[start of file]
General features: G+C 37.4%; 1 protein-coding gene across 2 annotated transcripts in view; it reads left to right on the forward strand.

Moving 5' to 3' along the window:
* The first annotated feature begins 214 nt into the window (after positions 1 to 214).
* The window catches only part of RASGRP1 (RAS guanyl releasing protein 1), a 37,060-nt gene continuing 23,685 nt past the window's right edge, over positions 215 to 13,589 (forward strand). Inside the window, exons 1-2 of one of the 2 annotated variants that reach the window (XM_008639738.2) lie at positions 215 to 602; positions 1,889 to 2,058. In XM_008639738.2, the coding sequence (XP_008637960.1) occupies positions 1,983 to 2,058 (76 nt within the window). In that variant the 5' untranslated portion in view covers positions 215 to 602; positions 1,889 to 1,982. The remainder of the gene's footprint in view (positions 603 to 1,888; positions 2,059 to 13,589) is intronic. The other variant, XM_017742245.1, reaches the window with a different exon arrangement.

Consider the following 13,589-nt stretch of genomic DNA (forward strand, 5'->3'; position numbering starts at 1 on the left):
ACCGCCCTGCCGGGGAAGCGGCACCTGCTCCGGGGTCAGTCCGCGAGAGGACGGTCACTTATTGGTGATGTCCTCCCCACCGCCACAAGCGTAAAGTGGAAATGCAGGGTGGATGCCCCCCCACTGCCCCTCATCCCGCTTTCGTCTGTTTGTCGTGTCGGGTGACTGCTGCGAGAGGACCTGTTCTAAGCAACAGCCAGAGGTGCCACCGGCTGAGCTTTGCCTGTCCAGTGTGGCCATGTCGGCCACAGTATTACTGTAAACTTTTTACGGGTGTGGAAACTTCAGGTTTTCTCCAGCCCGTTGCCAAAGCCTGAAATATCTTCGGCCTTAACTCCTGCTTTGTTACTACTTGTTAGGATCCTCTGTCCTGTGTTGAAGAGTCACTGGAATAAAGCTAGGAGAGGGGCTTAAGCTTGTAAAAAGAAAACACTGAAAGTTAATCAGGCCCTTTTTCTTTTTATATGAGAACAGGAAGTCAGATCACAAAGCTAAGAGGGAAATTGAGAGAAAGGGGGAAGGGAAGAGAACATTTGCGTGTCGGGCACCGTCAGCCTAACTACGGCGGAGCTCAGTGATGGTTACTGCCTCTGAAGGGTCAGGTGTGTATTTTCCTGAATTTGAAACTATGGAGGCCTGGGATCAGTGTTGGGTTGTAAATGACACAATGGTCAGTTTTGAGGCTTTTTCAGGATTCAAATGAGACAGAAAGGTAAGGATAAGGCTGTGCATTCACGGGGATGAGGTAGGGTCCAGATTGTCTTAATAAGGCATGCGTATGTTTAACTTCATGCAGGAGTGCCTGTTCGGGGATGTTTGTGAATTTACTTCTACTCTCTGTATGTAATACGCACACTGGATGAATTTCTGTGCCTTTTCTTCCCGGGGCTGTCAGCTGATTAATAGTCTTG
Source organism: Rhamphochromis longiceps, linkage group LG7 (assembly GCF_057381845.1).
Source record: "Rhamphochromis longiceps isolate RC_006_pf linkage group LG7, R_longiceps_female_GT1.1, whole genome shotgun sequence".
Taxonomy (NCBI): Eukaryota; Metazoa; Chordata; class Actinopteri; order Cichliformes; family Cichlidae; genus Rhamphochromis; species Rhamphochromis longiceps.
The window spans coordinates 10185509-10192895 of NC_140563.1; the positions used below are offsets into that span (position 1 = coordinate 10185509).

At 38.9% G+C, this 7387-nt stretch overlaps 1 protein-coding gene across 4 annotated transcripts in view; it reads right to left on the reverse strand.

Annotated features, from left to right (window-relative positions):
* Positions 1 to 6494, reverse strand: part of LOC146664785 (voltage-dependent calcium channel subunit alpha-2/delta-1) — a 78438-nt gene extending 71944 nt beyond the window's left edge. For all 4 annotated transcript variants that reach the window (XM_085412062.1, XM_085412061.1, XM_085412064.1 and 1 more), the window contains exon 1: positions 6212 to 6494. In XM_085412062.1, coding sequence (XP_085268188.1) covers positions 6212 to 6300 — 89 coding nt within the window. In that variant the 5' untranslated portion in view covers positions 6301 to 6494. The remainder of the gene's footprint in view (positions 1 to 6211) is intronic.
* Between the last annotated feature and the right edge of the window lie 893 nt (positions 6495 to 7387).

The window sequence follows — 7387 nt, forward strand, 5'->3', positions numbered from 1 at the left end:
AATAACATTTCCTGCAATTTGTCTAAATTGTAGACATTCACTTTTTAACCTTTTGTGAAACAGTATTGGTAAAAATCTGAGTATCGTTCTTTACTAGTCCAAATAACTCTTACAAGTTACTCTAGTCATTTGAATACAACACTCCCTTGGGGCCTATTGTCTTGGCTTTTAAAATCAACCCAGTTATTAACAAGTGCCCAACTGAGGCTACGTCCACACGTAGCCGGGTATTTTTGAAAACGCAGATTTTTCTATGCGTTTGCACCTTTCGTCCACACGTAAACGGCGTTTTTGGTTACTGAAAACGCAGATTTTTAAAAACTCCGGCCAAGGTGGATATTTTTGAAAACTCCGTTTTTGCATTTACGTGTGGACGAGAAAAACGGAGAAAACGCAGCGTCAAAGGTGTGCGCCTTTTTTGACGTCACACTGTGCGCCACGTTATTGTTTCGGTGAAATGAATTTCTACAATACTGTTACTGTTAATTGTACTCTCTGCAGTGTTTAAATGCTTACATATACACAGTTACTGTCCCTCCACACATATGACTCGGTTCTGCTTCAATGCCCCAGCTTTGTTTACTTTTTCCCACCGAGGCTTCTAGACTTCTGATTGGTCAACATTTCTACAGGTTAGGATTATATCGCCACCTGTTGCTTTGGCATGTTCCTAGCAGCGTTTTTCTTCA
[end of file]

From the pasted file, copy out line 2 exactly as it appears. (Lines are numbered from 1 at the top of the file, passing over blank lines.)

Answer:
Moving 5' to 3' along the window: